For the purposes of this document, we will pick the Standard edition, but the process is identical for the other versions (AKA "tiers"). Only the number of supported capabilities differs among GCEs.
Capability Sets supported for each of the three tiers:
We are now ready to launch our first Google Cloud Engine instance. To do that, click on the blue “Launch” button on the VM launch page. You'll land on the solution launch page.
( The screenshot that follows was “split” to fit the screen. )
Choose a deployment name. Review and the machine type, zone, boot disk and networking options. Scientiamobile WM images are provided with default values for these options but, most of the times, you may want to modify them to fit your needs.
Then click on the blue “Deploy” button.
Once the GCE launch is complete, the page will show links to the WURFL Microservice server app status, SSH access to the VM, documentation and support.
Note: Your choice of GCE instance should depend on how much traffic you need to process through device detection. As a rule of thumb, using a single CPU, 2GB Memory will allow about 1000 lookups/sec. Actual throughput will be much higher for users of any of the APIs thanks to local caching. While an N1 machine type is sufficient for development and testing, a larger instance is recommended for production. To get more info about how to choose your machine type check GCP docs here
22 are open by default. Port 80 is used to talk HTTP to the WURFL Microservice HTTP server, while port 22 allows SSH access to the GCE instance.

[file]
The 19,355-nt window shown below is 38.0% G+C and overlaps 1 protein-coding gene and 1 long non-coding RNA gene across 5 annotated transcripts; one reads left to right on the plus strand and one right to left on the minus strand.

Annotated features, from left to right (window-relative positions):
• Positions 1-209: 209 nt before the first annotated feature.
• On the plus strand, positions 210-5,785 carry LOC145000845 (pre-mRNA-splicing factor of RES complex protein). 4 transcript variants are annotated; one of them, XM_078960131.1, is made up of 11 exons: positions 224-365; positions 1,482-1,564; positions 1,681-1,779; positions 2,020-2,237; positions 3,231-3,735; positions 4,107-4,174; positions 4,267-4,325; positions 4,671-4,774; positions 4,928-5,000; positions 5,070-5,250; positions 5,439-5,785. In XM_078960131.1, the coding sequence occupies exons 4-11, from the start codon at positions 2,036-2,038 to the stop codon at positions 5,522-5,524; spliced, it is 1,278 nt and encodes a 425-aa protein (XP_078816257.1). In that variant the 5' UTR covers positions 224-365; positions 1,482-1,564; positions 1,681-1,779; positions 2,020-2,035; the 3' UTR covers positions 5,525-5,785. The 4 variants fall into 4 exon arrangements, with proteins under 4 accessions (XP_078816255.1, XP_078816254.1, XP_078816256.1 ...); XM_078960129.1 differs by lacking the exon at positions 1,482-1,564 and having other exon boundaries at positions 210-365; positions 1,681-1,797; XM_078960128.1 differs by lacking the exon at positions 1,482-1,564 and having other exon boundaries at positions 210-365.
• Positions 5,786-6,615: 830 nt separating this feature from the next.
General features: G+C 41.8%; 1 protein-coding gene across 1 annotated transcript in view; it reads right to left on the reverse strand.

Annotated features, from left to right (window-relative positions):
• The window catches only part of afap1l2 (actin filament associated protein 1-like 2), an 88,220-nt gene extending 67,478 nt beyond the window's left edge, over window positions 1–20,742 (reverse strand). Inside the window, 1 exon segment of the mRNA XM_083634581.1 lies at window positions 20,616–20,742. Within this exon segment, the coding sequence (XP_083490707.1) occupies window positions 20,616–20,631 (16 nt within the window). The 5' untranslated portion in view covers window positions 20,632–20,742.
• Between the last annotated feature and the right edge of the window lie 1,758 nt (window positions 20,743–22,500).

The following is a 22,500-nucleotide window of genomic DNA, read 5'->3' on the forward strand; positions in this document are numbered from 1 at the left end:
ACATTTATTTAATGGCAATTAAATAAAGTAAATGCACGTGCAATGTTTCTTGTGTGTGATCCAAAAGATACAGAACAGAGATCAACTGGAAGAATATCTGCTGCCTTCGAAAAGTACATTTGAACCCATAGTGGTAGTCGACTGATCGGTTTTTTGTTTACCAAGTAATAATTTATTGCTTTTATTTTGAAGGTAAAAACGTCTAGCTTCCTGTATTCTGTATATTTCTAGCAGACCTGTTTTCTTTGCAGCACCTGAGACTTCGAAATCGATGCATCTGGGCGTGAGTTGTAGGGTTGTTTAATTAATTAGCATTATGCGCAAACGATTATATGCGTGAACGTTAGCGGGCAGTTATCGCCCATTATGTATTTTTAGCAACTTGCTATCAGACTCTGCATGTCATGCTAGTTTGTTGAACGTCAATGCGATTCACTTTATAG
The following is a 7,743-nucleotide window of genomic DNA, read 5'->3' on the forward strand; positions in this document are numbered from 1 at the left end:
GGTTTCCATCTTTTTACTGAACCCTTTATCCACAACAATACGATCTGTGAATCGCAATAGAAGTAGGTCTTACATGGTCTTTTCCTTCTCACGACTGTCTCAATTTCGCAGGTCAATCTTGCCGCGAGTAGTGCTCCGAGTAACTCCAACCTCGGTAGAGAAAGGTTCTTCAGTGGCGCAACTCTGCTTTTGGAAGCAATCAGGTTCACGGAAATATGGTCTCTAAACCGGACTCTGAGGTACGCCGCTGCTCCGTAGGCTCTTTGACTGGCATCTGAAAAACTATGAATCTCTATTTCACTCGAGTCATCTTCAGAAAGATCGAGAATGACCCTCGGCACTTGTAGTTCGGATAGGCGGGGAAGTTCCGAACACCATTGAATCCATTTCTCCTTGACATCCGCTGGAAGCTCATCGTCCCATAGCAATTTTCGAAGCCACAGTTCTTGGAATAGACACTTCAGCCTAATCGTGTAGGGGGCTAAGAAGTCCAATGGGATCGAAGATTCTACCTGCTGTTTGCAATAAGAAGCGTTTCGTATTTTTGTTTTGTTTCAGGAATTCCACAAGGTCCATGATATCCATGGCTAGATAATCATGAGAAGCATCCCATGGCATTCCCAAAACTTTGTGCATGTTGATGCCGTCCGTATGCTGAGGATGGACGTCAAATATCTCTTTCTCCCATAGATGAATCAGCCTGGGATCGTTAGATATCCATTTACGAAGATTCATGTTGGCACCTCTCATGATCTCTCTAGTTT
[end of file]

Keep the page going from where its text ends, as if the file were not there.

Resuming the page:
It’s now time to review our instance. Click on the site address link. It will open a web browser page with the WM applications status.
Alternatively, you can use
curl from a shell terminal: assuming your IP is
188.8.131.52, the following command will confirm that the GCE VM has been deployed successfully and that the WM Server is up and running.
$ curl http://184.108.40.206/v2/status/json
if your instance responds with something like this, everything looks good. Your WURFL Microservice server is up and running!
The WM Client API now has a WM server to talk to. More about Client APIs later.
3. Viewing the purchased GCE under your Google Cloud Platform account.
You can acces the newly-created instance from your Google Cloud Platform Dashboard.
You will need to know the Instance IP address (
<external ip>) to correctly configure your client API options (following step). The address can be found in your GCP dashboard.
Note: The configuration presented here is the simplest possible way to obtain a running instance of WURFL Microservice within Google Cloud Platform. In a real production environment, things are likely to be more complex than this and may involve making multiple instances of the product with a load balancer to distribute traffic and achieve fault tolerance. Discussion of the GCP infrastructure is outside the scope of this document.
4. (Only for first-time WURFL Microservice for Google Cloud users) Install the WM Client API package and import the API in your project to start using it in your application.
WM Client APIs are available for the following supported languages (regardless of the capability set/tier): Go (golang), Java, .NET, Node.js and PHP.
WM Client APIs for the respective languages are provided on the ScientiaMobile public github repository:
You can find the documentation for each API here:
Maven Central, Nuget and NPM also carry the WM Client API libraries for Java, .NET and Node.js respectively.